CHINA> Focus
Ramadan brings normalcy back to Kashgar
By Hu Yinan (China Daily)
Updated: 2008-09-19 09:59

Muslims walk out of the Id Kah Mosque after afternoon prayers during the Muslim holy month of Ramadan in kashgar, Xinjiang.
[Hu Yinan]

Kashgar, XINJIANG -- A month after a brutal terrorist attack near its front entrance, the three-storey Yijin Motel in this largely Uygur city re-opened for the Muslim holy month of Ramadan.

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China's westernmost city saw a sharp drop in the number of tourists this year, but the faithful have flocked here for this holiest of months in the Muslim calendar. Life in this oasis on the edge of the Taklimakan Desert seems to have returned to normal.

"Most of our guests are Uygurs, so we only have Uygur signs in our rooms. We're doing fine, only that tourism here has been bad in general because of the violence this year," a Yijin staff member told China Daily. "But the degree of tension has been exaggerated by outside media. I've been in Kashgar for more than 40 years; people get along here just like they do elsewhere."

On Aug 4, two Kashgar natives brutally attacked a group of border patrol officers, killing 16. According to local authorities, the attackers were both Uygur and were driven by religious extremism to perform jihad.

A month later, there are hardly any signs of the tragedy. "This city is very much coming back alive again from that horrible disaster last month," said Nico Rodriguez, an American who has been in Kashgar since June. "It's like nothing ever happened."


At dawn on any given day since the holy month began Sept 1, hundreds of worshippers gather at the Id Kah, which the locals claim to be China's largest mosque, for morning prayers. Beggars, too, flock to the sacred mosque for generous donations.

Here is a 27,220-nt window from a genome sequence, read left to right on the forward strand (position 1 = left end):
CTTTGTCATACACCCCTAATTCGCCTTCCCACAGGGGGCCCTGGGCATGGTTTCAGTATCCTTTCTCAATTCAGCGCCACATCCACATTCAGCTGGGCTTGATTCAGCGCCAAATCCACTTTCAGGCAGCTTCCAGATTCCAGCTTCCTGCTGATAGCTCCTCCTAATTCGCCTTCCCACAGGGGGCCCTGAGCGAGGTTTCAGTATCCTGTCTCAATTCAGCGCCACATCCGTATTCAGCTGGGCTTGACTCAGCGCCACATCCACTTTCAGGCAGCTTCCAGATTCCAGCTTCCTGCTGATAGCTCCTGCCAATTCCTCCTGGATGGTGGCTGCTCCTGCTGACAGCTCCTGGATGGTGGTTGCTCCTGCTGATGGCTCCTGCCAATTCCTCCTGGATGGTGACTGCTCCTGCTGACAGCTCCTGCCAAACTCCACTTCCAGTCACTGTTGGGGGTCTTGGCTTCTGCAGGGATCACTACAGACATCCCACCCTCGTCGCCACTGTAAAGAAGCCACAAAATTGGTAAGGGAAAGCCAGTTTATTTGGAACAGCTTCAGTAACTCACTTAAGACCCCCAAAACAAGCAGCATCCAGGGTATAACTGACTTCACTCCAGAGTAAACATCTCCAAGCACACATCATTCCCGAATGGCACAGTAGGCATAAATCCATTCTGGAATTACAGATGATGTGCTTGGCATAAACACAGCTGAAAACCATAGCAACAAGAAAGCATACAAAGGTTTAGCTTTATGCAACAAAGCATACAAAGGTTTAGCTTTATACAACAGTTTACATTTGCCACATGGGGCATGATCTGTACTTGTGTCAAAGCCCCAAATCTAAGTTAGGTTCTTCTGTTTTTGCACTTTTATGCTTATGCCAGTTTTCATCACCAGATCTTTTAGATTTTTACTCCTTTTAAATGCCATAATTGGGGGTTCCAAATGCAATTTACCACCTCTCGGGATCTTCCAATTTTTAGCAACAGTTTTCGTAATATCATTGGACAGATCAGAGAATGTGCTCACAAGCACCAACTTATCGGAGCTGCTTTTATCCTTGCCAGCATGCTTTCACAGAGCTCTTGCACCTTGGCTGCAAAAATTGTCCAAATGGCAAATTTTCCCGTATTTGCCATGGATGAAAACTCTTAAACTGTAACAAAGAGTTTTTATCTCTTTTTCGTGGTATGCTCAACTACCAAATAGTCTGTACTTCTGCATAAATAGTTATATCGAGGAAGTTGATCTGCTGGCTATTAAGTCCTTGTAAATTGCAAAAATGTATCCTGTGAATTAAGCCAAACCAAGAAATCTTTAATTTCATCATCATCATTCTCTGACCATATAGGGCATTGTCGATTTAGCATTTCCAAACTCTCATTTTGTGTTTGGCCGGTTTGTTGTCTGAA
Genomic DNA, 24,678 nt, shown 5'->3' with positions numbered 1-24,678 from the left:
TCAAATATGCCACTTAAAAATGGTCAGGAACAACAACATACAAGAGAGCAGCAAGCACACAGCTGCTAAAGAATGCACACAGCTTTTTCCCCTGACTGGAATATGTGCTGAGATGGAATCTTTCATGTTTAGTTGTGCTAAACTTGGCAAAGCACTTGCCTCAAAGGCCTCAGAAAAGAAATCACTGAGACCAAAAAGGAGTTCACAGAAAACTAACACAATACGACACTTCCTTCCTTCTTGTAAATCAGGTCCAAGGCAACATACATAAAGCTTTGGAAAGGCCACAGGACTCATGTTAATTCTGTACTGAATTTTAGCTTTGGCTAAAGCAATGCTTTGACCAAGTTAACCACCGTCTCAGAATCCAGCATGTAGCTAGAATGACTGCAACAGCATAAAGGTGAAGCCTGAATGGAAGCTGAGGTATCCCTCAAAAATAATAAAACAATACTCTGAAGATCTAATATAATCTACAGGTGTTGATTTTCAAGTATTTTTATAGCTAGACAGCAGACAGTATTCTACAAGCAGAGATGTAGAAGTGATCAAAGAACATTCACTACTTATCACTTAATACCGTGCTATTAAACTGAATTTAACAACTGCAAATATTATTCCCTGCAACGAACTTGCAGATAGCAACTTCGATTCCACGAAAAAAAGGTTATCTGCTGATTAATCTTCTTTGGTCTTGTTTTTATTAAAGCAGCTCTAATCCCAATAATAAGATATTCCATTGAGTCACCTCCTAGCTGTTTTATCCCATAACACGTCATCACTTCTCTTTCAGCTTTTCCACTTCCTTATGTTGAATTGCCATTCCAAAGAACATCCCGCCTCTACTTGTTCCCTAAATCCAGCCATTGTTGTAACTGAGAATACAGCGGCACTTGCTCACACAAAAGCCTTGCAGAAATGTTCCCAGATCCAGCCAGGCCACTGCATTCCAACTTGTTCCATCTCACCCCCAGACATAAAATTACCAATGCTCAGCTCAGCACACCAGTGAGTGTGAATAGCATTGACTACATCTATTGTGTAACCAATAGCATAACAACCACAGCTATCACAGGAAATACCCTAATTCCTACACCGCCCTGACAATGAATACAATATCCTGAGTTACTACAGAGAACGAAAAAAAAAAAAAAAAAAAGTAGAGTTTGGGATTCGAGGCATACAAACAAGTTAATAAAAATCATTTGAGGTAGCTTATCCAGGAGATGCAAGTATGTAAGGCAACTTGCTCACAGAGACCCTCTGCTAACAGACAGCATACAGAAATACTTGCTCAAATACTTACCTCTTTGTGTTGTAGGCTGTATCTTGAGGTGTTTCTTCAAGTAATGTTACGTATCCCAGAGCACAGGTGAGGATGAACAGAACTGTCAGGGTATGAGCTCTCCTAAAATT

According to foreign media reports, there has been a marked increase in security here since the attack. Ninety percent of the population here is Uygur, the highest number in the vast autonomous region of Xinjiang.

Visitors to the four-star Tarim Petroleum Barony Hotel, across the street from site of the attack and the Yijin, are required to present their IDs to a pair of Uygur security officers at the door.

"Only the rich stays in Barony," said a staffer at the Yijin. "A single room there costs 580 yuan per night. And they have hired security officers. But it's just as safe here."

There are no security personnel at or around the Yijin, a decade-old motel with 24 shabby rooms. It was closed after the attack. Its eight rooms facing the street are still closed. Another staff member claimed they never opened in the first place. A single room at the motel costs 60 yuan ($8.8) per night, while a suite is 100 yuan. Air conditioning, which costs an extra 10 yuan, was cut off after the attack.

Tensions have not been eased completely. A number of ethnic Han shopkeepers along Seman Road, a largely Uygur section of the city, have relocated. But the ethnically Han owner of the Yijin, who asked that her name not be used, is undeterred. "I know they are not against us," she said. "Few of the staff here speak Uygur but that doesn't seem to bother us."

There have also been a number of foreign media reports about a "government clampdown" on religious practices during Ramadan - in particular, on followers observing the sunrise-to-sunset Ramadan fast.

Traditionally, Kashgar restaurants close during the day for Ramadan. Some were closed; others remained open for business, serving lamb kebabs, fruits and tea throughout the day.

When asked about Ramadan dietary restrictions, a veiled female Uygur shopkeeper, who was eating sunflower seeds on a lazy afternoon, pounded on her husband's chest and said: "It's in there!"

"Why need it here?" she said in broken Mandarin while pointing at her own mouth.

Guli, a 19-year-old from Kashgar's Bachu county, is aware that there have been heightened security measures, but they hardly affect her. "I don't feel them. Young people like us don't normally observe the fast anyway; only the older generation does, and I don't see how they can be prevented from doing so," she said.

"Why should I (be afraid)?" she continued. "You know what terror is? Terror is the bad thing that happens when you least expect it to. What happens around the clock is called life, not terror."

"There is little feeling of terror here, unless you want to feel it. We're just living the same old lives, " she added.

Nurlan, a 56 year-old Muslim taxi driver, said the August bombing is the most brutal attack he has yet seen, and that such tragedies will not be replicated. "I observe the fast. We all follow the Holy Scriptures here, so you always have many more good people than bad," he said.

"I think Kashgar is safe - safer than most places, and definitely those to the west of us. Whatever other people may say, nothing can destroy our lives," he said.

Kashgar prefecture borders Pakistan, Afghanistan, India, Tajikistan and Kirghizstan. It is home to 3.6 million people.